When you think of the great winemaking areas of Tuscany, the narrow strip of land near the tiny hamlet of Riparbella would probably not cross your mind.  However,  it’s here, in this “backroad of Tuscany” that the Val di Cecina lies;  an area filled with rolling green hills, fields of lavender, verdant woods – the closest tourist destination being Volterra and only a short drive from the Mediterranean coast.  It’s here where we find the pace setting Fattoria Caiarossa.  


~ Casa Caiarossa ~
The name Caiarossa was derived, or created in homage to the soils on the estate which take on a distinctly reddish color.  It’s a hybrid of sorts, inspired by Gaia, the Greek Mother of Gods from Mount Olympus.  In fact, the Greek God of Wine and Nature, Doinysus, graces the labels of the estates wine.  
Production began in 1998 and has been organic and bio-dynamic ever since.  However, in 2004 the estate was purchased by Eric Albada Jelgersma, owner of Chateau Giscours.



~ These two images starkly illustrate the soils at Caiarossa ~
It’s been a few years since I tasted with winemaker Dominque Genot at the Slow Wine Tasting,  but his wines made an impression then, and I’ve been looking forward to catching up with him.  Dominque has been at the helm since 2006 and worked in Bordeaux, California and New Zealand before settling at Caiarossa.  He’s passionate and energetic and one of the rising stars in Italian wine. 


~ Dominque Genot ~


Caiarossa farms approximately 31 hectares of vineyards that exist on their 70 hectare estate.  Over 10 different grape varieties are planted on the estate and the soil conditions and altitudes vary widely.  Harvesting is done by hand, carried out in accordance with the phases of the moon and a completely holistic approach is central as it relates to vineyard management.  In one of the more extreme biodynamic examples I’ve encountered; cow manure is stuffed into bull horns and then buried each Fall where it decays underground through the winter.  In the Spring, the horns are retrieved and the “hummus” that’s been created can then be sprayed sparingly over the vineyards.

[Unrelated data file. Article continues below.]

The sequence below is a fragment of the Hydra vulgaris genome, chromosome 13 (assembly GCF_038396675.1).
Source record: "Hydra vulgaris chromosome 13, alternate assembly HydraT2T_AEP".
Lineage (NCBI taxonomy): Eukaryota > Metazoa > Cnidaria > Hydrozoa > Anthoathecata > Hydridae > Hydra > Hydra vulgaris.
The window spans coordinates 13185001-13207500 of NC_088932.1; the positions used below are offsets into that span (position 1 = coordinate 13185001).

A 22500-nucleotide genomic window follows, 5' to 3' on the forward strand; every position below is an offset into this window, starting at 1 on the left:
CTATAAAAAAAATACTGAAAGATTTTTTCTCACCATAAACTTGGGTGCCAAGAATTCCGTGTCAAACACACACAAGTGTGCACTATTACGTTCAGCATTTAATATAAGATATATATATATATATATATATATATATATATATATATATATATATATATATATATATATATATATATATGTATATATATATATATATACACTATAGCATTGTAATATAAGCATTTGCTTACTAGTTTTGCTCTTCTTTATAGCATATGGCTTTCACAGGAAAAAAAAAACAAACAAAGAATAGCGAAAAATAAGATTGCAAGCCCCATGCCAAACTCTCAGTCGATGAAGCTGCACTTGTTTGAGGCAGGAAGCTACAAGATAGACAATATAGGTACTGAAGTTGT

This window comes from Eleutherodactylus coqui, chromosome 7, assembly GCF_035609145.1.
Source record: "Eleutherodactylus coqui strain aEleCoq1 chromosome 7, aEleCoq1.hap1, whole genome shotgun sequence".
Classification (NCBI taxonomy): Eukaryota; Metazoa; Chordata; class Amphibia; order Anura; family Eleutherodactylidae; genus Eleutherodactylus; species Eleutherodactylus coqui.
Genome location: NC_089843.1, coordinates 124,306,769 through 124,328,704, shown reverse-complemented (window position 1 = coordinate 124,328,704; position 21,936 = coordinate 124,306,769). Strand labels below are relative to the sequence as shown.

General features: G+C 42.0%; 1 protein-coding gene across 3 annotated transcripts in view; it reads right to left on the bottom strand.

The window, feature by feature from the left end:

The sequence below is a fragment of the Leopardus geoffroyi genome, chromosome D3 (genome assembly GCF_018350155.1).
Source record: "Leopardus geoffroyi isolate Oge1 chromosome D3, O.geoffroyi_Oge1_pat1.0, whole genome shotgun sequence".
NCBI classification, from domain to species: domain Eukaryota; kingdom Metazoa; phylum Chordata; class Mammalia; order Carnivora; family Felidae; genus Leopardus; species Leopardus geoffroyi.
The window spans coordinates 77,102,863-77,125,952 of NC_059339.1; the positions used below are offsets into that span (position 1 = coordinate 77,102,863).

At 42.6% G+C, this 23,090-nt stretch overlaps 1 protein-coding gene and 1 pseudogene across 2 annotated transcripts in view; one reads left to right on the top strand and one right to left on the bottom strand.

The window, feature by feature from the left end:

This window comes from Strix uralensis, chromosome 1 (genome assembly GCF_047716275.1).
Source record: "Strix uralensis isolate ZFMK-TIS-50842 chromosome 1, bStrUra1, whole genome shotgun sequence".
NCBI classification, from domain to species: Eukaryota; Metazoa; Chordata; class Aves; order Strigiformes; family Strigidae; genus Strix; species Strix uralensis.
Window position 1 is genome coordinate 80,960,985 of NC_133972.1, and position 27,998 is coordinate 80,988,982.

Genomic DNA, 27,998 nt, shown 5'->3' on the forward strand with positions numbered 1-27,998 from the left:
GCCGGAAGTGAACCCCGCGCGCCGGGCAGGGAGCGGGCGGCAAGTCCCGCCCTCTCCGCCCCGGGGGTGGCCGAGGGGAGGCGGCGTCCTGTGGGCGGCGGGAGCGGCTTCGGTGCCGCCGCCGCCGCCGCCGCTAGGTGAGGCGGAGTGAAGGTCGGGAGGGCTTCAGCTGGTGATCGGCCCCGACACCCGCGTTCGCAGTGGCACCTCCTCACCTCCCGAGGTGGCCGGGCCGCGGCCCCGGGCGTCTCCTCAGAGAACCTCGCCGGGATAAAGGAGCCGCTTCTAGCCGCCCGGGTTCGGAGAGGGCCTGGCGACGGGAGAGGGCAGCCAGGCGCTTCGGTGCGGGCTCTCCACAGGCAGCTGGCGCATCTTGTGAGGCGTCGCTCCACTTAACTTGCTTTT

~ Preparing to bury the manure stuffed cow horns ~
Caiarossa, in a nod to their Bordelaise roots,  produces 4 red wines that are mostly blends of French grapes. Today, we’re focusing on their most indigenous wine, Pergolaia. 
The 2010 Pergolaia is predominantly Sangiovese, with small amounts of Cabernet Franc, Cabernet Sauvignon and Merlot completing the blend.  Minimal intervention results in fermentation in concrete vats and aging follows in a combination of cement tanks and old tonneaux for up to 14 months.  


~ The new cellar at left was oriented to conform to the principles of Feng Shui ~


The 2010 is deep ruby in the glass with an emanating violet core.  The aromatics on the wine, at the moment, are a pleasing mixture of Sangiovese and Cabernet, it would seem.  Crushed black plums are accented by leaf tobacco and anise.  There are scents of lavender too, which dominates the plantings on the estate.  
On the palate, the wine is elegant and pure. There is little hint of anything imparted by wood.  Red and black fruits are juicy and plentiful with eucalyptus, mint, and powdery clay like mineral forming a backdrop to the core of fruit.  This is very nice and quite a good value.  90 points, about $21. 


~ Pergolaia is a blend from the Province of Pisa ~


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